If the standard cell potential (E) is a positive value, the redox reaction is said to be spontaneous. One last important point: a cell potential is a function of the species involved, not their mole amounts. If you are given a balanced redox equation to work with, ignore the coefficients when processing the E values. Sample Exercise 1 Calculate the standard cell potential for an electrochemical cell in which this reaction takes place:
Answer Step 1: Write the half reactions.
Zinc is oxidized:
Cadmium is reduced:
; zinc metal is the anode. ; cadmium is the cathode.
Step 2: Look-up the standard reduction potentials. Ezinc = -0.76 V Ecadmium = -0.40 V Step 3: Subtract the reduction potential of the anode from the reduction potential of the cathode.
Assuming standard conditions, the cell potential is 0.36 V. Determining Spontaneity A table of reduction potentials can be used to determine whether an equation for a redox reaction represents a spontaneous reaction. Sample Exercise 2 Determine whether this equation, as written, represents a spontaneous redox reaction.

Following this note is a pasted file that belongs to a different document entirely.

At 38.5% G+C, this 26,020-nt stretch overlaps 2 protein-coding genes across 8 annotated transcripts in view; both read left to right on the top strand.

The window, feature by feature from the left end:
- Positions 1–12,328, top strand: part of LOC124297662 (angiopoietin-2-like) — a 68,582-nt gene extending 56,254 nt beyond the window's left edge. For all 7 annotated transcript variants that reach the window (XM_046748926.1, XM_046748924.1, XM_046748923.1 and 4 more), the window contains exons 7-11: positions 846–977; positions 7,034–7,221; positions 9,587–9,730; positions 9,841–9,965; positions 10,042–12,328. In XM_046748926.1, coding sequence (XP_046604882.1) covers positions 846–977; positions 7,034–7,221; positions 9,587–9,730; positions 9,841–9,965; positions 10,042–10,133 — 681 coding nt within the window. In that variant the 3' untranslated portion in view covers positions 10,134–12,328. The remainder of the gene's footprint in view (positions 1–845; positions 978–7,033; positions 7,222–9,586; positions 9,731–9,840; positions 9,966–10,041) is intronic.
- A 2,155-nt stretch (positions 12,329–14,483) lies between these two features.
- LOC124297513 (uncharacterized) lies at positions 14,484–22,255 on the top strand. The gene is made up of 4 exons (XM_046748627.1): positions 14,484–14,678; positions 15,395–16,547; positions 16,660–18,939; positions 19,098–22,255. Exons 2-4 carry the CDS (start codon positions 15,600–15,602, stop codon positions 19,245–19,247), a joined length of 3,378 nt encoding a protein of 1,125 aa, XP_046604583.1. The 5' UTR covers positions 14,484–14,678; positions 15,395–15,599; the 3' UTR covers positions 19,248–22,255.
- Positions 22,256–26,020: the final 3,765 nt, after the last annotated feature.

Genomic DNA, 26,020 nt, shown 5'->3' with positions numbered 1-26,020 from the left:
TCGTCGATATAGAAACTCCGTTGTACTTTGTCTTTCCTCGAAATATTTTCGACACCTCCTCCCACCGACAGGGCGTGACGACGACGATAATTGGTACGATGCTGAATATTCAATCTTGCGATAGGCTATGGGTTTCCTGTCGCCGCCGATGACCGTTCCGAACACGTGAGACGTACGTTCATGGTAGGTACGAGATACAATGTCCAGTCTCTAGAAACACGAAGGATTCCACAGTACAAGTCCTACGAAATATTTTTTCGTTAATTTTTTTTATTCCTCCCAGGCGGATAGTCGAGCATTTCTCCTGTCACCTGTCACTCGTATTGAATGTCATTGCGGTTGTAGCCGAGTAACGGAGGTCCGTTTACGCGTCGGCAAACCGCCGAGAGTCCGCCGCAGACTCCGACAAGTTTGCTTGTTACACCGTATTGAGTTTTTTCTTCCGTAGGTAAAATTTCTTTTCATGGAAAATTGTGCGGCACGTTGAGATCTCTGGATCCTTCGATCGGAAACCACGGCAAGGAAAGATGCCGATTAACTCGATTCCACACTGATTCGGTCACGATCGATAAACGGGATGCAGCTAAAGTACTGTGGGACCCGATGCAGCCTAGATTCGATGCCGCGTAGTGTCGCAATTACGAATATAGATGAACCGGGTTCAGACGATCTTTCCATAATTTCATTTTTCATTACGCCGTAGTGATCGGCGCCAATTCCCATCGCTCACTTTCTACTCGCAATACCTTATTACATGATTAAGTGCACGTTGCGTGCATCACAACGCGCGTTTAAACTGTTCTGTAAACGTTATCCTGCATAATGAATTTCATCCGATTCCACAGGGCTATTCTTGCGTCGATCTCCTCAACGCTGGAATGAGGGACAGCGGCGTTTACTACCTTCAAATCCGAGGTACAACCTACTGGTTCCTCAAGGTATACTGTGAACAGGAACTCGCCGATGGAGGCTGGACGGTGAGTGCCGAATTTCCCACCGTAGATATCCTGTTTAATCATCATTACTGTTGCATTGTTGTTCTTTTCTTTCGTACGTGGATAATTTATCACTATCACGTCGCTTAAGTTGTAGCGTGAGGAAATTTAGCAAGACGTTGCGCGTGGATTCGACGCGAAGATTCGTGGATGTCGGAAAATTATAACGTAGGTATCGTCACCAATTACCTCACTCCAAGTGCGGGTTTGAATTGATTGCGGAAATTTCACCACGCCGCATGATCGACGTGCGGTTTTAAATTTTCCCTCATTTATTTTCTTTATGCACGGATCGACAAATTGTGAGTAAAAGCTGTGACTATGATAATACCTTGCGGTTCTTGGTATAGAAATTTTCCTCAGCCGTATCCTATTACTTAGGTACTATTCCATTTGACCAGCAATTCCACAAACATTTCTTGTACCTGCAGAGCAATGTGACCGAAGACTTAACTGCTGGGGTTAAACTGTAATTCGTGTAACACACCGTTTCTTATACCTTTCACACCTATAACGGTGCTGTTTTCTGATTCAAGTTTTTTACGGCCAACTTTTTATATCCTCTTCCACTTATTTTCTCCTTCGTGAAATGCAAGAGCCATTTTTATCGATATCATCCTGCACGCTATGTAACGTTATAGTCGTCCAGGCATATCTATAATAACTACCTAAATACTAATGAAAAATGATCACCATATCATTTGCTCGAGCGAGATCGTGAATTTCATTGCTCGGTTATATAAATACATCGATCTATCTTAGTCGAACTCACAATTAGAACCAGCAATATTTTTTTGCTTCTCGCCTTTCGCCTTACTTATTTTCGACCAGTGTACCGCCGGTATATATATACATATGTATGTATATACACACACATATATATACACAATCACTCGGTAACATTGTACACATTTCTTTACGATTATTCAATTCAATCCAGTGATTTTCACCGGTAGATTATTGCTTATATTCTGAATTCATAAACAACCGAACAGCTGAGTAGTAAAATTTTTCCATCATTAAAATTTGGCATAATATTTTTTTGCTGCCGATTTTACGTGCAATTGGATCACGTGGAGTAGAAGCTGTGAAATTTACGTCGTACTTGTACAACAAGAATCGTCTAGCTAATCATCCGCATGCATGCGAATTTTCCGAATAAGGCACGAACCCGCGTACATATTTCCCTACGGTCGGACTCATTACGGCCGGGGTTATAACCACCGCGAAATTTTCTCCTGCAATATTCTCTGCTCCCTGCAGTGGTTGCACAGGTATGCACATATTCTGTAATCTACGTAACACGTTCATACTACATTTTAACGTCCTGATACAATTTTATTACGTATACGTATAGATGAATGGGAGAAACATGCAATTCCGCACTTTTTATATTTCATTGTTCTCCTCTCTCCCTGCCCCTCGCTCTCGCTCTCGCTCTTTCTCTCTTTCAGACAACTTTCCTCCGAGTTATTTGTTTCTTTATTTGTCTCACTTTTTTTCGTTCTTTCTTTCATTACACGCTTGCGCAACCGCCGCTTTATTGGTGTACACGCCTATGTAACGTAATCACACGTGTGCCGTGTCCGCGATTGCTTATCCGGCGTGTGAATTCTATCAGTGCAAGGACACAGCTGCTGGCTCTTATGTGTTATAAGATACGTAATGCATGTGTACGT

Answer Step 1: Write the half reactions. As written, the equation shows that zinc is oxidized and chromium is reduced. Zinc is the anode and chromium is the cathode.
Step 2: Look-up the standard reduction potentials. Ezinc = -0.76 V Echromium = -0.91 V Step 3: Calculate the cell potential.
The sign of the cell potential is negative. Therefore the reaction as written is not spontaneous. It requires the input of electricity. The phrase "as written" is critical to the classification of redox reactions as spontaneous or nonspontaneous. All electrochemical reactions are spontaneous; however, when communicated in the form of a redox reaction equation, some redox reactions are not spontaneous - they do not proceed as written. The reverse redox reaction is the spontaneous reaction in these cases. The classic example is the zinc/copper cell. The oxidation of zinc is spontaneous, but the oxidation of copper is not.
Electrolytic Cells When two different half-cells are joined together, a galvanic cell is created: electrons flow from the anode to the cathode, anions flow from the reduction half-cell to the oxidation half-cell, and cations flow in the opposite direction (i.e. towards the cathode). The redox reaction in a galvanic cell is spontaneous - it proceeds as soon as the circuit is completed with wire or a salt bridge.